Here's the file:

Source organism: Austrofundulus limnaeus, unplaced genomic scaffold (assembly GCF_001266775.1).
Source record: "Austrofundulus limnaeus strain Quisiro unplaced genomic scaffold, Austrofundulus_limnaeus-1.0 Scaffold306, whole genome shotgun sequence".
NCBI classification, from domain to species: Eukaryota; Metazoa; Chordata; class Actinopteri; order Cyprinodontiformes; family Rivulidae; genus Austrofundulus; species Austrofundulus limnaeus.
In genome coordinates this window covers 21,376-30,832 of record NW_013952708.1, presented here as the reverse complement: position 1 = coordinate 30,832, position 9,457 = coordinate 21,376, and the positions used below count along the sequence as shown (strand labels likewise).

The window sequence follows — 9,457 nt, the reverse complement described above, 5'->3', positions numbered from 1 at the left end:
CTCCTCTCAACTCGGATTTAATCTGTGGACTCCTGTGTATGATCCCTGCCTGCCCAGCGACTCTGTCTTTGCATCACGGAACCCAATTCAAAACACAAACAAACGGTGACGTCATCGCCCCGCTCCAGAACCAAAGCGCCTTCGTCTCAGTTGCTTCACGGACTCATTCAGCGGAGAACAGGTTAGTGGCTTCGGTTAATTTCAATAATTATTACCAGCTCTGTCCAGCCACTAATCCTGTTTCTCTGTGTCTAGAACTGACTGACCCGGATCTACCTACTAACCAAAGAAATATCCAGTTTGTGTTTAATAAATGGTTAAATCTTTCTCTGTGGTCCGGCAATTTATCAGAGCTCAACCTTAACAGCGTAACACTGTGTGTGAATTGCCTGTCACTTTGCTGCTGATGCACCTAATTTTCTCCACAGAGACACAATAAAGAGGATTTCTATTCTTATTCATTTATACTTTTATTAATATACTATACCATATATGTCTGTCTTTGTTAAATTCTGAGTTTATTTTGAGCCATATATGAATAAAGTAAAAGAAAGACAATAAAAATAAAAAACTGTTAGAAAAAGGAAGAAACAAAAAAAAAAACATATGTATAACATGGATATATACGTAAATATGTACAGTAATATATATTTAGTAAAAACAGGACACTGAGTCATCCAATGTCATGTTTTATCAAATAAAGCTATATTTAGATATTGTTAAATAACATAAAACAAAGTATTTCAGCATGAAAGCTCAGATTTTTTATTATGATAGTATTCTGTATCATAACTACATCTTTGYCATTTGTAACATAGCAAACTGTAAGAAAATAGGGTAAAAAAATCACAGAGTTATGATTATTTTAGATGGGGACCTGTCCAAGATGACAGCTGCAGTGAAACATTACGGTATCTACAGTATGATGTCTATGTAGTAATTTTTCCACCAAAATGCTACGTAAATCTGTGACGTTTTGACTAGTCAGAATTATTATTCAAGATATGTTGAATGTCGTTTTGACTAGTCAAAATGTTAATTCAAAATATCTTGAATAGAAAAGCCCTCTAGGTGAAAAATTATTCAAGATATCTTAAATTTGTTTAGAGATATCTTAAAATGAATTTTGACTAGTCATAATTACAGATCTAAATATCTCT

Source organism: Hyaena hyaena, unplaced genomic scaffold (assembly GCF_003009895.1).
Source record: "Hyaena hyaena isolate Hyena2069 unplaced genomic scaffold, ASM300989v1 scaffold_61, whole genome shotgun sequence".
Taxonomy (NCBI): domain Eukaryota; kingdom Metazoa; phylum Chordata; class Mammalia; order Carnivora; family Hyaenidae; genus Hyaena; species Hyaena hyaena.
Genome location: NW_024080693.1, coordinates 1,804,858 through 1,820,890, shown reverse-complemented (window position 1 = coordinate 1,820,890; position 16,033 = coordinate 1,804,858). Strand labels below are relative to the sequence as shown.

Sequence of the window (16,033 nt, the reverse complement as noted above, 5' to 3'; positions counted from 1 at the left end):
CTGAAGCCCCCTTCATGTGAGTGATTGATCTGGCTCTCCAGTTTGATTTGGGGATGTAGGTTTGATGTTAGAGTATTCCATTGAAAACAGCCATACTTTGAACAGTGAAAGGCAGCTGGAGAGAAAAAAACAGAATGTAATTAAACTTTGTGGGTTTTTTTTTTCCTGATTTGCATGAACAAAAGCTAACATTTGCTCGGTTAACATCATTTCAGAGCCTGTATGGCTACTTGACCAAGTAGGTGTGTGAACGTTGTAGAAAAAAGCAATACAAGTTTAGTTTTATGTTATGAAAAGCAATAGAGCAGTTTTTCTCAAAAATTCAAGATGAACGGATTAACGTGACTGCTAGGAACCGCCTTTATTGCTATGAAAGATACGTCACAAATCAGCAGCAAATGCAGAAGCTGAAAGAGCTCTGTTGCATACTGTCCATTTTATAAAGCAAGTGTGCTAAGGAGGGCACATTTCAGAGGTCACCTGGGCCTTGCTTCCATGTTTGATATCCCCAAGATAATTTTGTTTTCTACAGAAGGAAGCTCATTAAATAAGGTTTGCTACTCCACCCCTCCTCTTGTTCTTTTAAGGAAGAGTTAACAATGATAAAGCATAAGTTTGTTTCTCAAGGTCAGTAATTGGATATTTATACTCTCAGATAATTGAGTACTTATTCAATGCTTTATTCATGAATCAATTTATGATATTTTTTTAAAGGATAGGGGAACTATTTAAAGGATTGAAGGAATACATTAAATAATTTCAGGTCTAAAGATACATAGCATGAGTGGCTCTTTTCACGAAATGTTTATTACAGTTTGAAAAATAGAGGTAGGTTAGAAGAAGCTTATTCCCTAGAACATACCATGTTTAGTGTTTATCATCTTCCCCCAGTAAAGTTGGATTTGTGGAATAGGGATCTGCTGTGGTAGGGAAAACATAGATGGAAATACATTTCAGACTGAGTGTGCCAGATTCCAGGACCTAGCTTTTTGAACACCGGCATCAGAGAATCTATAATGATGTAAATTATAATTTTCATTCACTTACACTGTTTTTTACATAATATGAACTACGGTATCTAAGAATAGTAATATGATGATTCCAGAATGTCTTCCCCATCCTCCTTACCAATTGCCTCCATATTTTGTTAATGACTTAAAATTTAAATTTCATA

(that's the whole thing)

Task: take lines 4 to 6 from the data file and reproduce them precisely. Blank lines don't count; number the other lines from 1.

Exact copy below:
In genome coordinates this window covers 21,376-30,832 of record NW_013952708.1, presented here as the reverse complement: position 1 = coordinate 30,832, position 9,457 = coordinate 21,376, and the positions used below count along the sequence as shown (strand labels likewise).

The window sequence follows — 9,457 nt, the reverse complement described above, 5'->3', positions numbered from 1 at the left end:
CTCCTCTCAACTCGGATTTAATCTGTGGACTCCTGTGTATGATCCCTGCCTGCCCAGCGACTCTGTCTTTGCATCACGGAACCCAATTCAAAACACAAACAAACGGTGACGTCATCGCCCCGCTCCAGAACCAAAGCGCCTTCGTCTCAGTTGCTTCACGGACTCATTCAGCGGAGAACAGGTTAGTGGCTTCGGTTAATTTCAATAATTATTACCAGCTCTGTCCAGCCACTAATCCTGTTTCTCTGTGTCTAGAACTGACTGACCCGGATCTACCTACTAACCAAAGAAATATCCAGTTTGTGTTTAATAAATGGTTAAATCTTTCTCTGTGGTCCGGCAATTTATCAGAGCTCAACCTTAACAGCGTAACACTGTGTGTGAATTGCCTGTCACTTTGCTGCTGATGCACCTAATTTTCTCCACAGAGACACAATAAAGAGGATTTCTATTCTTATTCATTTATACTTTTATTAATATACTATACCATATATGTCTGTCTTTGTTAAATTCTGAGTTTATTTTGAGCCATATATGAATAAAGTAAAAGAAAGACAATAAAAATAAAAAACTGTTAGAAAAAGGAAGAAACAAAAAAAAAAACATATGTATAACATGGATATATACGTAAATATGTACAGTAATATATATTTAGTAAAAACAGGACACTGAGTCATCCAATGTCATGTTTTATCAAATAAAGCTATATTTAGATATTGTTAAATAACATAAAACAAAGTATTTCAGCATGAAAGCTCAGATTTTTTATTATGATAGTATTCTGTATCATAACTACATCTTTGYCATTTGTAACATAGCAAACTGTAAGAAAATAGGGTAAAAAAATCACAGAGTTATGATTATTTTAGATGGGGACCTGTCCAAGATGACAGCTGCAGTGAAACATTACGGTATCTACAGTATGATGTCTATGTAGTAATTTTTCCACCAAAATGCTACGTAAATCTGTGACGTTTTGACTAGTCAGAATTATTATTCAAGATATGTTGAATGTCGTTTTGACTAGTCAAAATGTTAATTCAAAATATCTTGAATAGAAAAGCCCTCTAGGTGAAAAATTATTCAAGATATCTTAAATTTGTTTAGAGATATCTTAAAATGAATTTTGACTAGTCATAATTACAGATCTAAATATCTCT